They all wave back (except for Norbert, who howls) as the craft’s ramp unfolds and its wing folds shut. It tilts, steers away from the riverbank and quickly accelerates while hovering just above the water, reaching a cruising speed of around 550 kilometers (or 350 miles) per hour. Even though Shari didn’t manage to leave the Shields Holler Commune until after noon, she should get to Frank’s home in the Harambee Arcology in the Cincinnati District a little more than 200 kilometers away well before 1 PM. That should give the three of them enough time to catch up in person together, and for her and Tara to catch their train to the Boston District at 3:30. After departing, they would arrive in Boston in around two hours. They should be able to have dinner and catch a hydrotram out to the MassBay Spaceport in time for their flight later that evening around sunset.

She takes a video clip of herself to send to Tara. She puts the words “I’m also so excited I could…” on the message, but instead of just exploding, her cartoon animation blasts her to space.

“I love you and your pop, I can’t wait to see you both! …but I’m especially excited about seeing the cosmos with my favorite person in the universe!” She adds to her message, with lots of hearts and other affectionate emoji, as well as ones relating to space.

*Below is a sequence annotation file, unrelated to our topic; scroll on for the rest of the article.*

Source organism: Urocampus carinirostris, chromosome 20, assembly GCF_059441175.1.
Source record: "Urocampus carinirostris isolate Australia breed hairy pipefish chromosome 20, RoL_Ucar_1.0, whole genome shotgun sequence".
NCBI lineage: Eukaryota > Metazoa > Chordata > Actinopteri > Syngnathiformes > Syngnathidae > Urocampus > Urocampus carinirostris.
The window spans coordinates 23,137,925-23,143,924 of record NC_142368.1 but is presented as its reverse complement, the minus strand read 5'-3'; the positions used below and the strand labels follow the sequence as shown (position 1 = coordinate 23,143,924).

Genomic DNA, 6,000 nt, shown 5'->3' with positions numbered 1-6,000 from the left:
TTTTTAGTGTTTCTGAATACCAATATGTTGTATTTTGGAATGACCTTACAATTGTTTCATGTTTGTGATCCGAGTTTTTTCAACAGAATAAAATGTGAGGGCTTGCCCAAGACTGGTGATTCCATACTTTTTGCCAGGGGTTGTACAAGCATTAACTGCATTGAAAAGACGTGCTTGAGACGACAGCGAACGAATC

She looks out the window as she zips Northwest over the water, watching the landscapes distinctly but smoothly interchange back and forth from untamed wilderness preserves like mountains, forests, and prairies to rural communes with their sparse and subtle paths and structures among dense rows of distinct, vividly-colored polyculture crops.

Other traffic along the river gradually increases until she can spot the tallest buildings of Cincinnati District approaching, like the Queen City Tower which was built when she was a kid, or more recently completed Peter H. Clark Spire, now part of her son and grandchild’s own aforementioned commune, the Harambee Arcology.

The people had decidedly voted for the name, which means “let us all pull together” in Swahili, a concept of solidarity. They, especially the older generation, had also voted to variously honor a tragic, local historical figure, the Great Silverback ape Harambe, who was named after the aforementioned concept, via a human inspired by the song “Harambe (Working Together for Freedom)” by 20th Century reggae musician Rita Marley. Both the ape and the human who named him had lived and died long before.

With a diameter several kilometers across, enclosing dozens of square kilometers of area just on the ground level, the rest of the Arcology came into view soon after its nascent Spires.

She was glad to behold with her eyes the place where her mind and heart were already focused because of the loved ones waiting to meet her there, and she couldn’t wait for what was next.